SALT LAKE CITY — The Utah Jazz didn’t stand pat at Thursday’s trade deadline.
The Jazz are acquiring guard Matt Thomas from the Toronto Raptors in exchange for a future second-round draft pick, KSL.com has confirmed. ESPN’s Adrian Wojnarowski was the first to report the deal, which got done in the final hour before the 1 p.m. MDT trade deadline.
Not exactly the impact level of trading for Aaron Gordon as the Denver Nuggets did, or acquiring Norm Powell as the Blazers did. But it’s something. Thomas takes Utah’s 15th roster spot, meaning the Jazz would have to waive a guaranteed contract in order to acquire someone in the buyout market.
In Thomas, the Jazz get one of the best shooters in the world. The question is: Can they turn him into an all-around basketball player?
If the answer yes, this is a steal of a deal. If it’s no, it cost them only a 2021 second-round pick they got when trading Derrick Favors to New Orleans two years ago.
It’s a low-risk move and one that probably won’t have much of an impact on this season. The 6-foot-4, 190-pound Thomas likely won’t break into the rotation in the regular season, let alone the playoffs. But a career 45% 3-point shooter is always worth taking a flyer on.
The Iowa State product has appeared in 67 games for the Raptors in his first two seasons in the league. He shot 47.5% in his first year and has hit on 41.5% this season. And if you factor in his 47% 3-point percentage from his time playing overseas, it’s clear he can light it up.
With stats like that, why has he been a healthy scratch in 18 games this season for a struggling Raptors team? Let’s hear from his now-former coach.
“But you understand, you gotta play at both ends too, right?,” Toronto coach Nick Nurse said earlier this season. “I’m just like you, my eyes light up just like yours do when you see him come in there and start banging shots.”
Nurse was responding to a question on whether Thomas was in line to win the final rotational spot for the Raptors. The winner, Nurse said, would be the “whole player.” Thomas, who has played 10 or more minutes just seven times this season, apparently was not that.
Thomas was in the rotation for three games to start the season but quickly fell out of it.
“They’re just coming out and fouling and giving up boatloads of points in a short amount of minutes, and they can’t get that many back on the other end,” Nurse said of Thomas’s bench minutes.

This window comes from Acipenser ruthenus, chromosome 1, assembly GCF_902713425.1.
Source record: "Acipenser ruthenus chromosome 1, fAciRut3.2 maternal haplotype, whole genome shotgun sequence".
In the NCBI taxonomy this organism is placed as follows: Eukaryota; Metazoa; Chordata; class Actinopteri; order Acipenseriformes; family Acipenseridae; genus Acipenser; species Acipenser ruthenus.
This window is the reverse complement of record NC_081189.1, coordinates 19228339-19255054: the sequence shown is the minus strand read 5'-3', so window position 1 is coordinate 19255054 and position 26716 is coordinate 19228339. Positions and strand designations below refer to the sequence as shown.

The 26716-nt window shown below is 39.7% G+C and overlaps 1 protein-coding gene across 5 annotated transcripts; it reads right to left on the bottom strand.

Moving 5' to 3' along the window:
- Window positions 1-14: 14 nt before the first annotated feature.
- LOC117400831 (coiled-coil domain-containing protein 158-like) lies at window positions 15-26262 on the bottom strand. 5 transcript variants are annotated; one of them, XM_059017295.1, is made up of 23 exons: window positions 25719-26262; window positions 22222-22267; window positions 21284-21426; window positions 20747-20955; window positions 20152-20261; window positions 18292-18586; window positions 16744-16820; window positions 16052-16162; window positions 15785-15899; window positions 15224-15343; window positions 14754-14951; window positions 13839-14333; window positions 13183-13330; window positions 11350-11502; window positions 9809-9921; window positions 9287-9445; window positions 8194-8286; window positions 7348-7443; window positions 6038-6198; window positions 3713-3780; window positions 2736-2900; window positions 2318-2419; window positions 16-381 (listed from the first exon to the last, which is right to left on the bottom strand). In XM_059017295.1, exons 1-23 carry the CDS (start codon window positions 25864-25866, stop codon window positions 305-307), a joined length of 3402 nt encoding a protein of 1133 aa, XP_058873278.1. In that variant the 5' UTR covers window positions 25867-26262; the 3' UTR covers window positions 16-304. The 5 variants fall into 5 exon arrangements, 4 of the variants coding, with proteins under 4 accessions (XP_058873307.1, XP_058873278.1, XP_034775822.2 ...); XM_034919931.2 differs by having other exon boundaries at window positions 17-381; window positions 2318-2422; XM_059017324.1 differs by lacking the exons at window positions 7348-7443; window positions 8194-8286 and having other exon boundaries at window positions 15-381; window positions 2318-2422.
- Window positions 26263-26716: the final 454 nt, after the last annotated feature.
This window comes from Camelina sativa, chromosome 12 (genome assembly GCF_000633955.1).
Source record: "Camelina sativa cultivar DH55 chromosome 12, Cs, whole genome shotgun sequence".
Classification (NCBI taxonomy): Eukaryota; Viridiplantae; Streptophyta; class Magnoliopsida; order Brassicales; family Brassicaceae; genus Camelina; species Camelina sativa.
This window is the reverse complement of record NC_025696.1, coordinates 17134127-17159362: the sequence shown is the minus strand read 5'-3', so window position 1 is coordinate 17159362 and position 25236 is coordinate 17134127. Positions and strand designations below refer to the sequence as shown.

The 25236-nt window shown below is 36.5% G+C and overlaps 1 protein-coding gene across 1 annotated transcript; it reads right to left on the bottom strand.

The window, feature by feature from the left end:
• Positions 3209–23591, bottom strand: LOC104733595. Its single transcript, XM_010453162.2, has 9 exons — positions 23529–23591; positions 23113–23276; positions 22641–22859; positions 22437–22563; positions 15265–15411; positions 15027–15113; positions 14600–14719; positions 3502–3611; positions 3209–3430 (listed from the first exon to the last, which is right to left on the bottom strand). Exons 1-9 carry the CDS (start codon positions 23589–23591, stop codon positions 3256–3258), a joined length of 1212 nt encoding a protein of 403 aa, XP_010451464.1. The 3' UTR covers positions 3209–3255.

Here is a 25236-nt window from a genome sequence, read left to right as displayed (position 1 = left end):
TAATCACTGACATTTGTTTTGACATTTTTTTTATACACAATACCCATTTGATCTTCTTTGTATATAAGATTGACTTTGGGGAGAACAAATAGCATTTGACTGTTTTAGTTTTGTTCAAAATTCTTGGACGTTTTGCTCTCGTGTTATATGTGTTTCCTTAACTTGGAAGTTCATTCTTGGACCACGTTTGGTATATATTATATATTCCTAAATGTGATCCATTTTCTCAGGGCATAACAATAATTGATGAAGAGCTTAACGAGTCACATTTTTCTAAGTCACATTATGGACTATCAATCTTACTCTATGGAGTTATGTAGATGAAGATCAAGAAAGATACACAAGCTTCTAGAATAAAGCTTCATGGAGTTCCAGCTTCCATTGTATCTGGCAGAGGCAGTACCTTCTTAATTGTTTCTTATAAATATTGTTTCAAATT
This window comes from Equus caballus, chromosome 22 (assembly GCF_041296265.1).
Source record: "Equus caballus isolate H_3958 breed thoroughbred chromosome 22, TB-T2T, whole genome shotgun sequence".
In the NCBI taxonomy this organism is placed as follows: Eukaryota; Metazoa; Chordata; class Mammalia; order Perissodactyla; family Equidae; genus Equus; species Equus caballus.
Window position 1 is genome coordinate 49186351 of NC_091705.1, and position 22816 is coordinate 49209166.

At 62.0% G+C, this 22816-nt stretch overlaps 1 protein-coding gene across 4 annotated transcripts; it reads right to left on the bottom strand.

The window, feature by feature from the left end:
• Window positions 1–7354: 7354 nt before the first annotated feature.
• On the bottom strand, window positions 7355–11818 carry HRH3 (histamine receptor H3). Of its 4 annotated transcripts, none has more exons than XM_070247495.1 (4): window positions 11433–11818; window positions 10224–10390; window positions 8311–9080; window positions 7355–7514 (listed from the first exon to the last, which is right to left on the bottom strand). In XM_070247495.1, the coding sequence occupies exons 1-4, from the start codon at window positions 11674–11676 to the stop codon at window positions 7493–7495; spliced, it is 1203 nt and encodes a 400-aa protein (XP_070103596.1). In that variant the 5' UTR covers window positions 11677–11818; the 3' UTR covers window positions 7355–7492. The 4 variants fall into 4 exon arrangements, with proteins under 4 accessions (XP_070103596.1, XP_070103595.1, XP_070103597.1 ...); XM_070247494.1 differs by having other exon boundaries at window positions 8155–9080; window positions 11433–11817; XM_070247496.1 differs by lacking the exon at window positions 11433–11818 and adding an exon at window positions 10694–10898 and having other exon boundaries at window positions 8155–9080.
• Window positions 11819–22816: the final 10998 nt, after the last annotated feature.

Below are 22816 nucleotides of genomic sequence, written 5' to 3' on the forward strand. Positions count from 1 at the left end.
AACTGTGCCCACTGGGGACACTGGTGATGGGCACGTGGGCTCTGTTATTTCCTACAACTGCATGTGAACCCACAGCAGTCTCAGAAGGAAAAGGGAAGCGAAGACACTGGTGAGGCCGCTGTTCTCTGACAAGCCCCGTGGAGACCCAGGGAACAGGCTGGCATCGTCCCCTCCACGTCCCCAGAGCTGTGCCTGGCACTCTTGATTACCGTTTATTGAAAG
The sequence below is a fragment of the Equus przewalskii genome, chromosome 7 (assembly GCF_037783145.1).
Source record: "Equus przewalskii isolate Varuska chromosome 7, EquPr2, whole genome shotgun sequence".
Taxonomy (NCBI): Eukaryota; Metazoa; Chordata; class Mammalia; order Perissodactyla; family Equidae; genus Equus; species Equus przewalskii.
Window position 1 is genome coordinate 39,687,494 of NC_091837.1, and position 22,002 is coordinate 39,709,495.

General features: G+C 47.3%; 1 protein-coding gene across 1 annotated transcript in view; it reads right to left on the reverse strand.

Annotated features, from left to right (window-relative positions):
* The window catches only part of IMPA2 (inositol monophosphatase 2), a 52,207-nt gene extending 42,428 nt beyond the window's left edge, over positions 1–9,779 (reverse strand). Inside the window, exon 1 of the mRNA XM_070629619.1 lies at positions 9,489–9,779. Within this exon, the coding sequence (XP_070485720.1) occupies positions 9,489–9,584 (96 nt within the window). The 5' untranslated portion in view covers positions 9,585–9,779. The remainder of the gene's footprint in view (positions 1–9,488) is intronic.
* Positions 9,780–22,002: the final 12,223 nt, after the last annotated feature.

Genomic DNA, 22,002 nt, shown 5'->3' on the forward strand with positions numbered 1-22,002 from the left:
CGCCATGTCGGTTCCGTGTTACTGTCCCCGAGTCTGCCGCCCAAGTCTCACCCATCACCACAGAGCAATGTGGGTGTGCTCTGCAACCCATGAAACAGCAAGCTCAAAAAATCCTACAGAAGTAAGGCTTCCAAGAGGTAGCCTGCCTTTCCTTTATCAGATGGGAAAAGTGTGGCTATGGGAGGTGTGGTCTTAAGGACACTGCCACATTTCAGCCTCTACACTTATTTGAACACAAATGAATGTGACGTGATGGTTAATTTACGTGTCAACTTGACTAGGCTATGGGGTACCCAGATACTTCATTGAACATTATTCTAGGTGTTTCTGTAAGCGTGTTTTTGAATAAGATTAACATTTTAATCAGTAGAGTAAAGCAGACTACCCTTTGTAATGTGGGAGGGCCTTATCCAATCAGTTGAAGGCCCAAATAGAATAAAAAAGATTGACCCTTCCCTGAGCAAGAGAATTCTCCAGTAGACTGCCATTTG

But the Jazz have made competent defenders out of players before, and as Nurse said, Thomas’ shot can make eyes light up.
Thomas picked up the nickname “Mr. 99%” because of his effective field goal percentage on catch-and-shoot unguarded attempts during his final season in the Spanish League. If he’s open, he makes it. And he’s going to an offense that is pretty good at generating open shots.
The Jazz take the most wide-open 3s —defined as those take with a defender 6 or more feet away — in the league. However, the Raptors are also one of the league’s best at creating open looks from 3-point range, and Thomas still fell out of the rotation.
But there was no Rudy Gobert in Toronto.
The Jazz have the No. 2 defense in the league, according to Cleaning the Glass; the Raptors are No. 19. In Utah, Thomas’ defensive liabilities likely won’t stand out as much. Joe Ingles and Georges Niang have both carved out nice roles in Utah by starting as shooters and evolving into something more.
It’s the fourth straight season Utah has swung a midseason trade — but for the first time, it isn’t with the Cavaliers. Last season, the Jazz landed Jordan Clarkson from the Cavs, a year after they acquired Kyle Korver. In 2017-18, they traded for Jae Crowder in a three-team deal — that was the last deadline deal the Jazz had made before Thursday.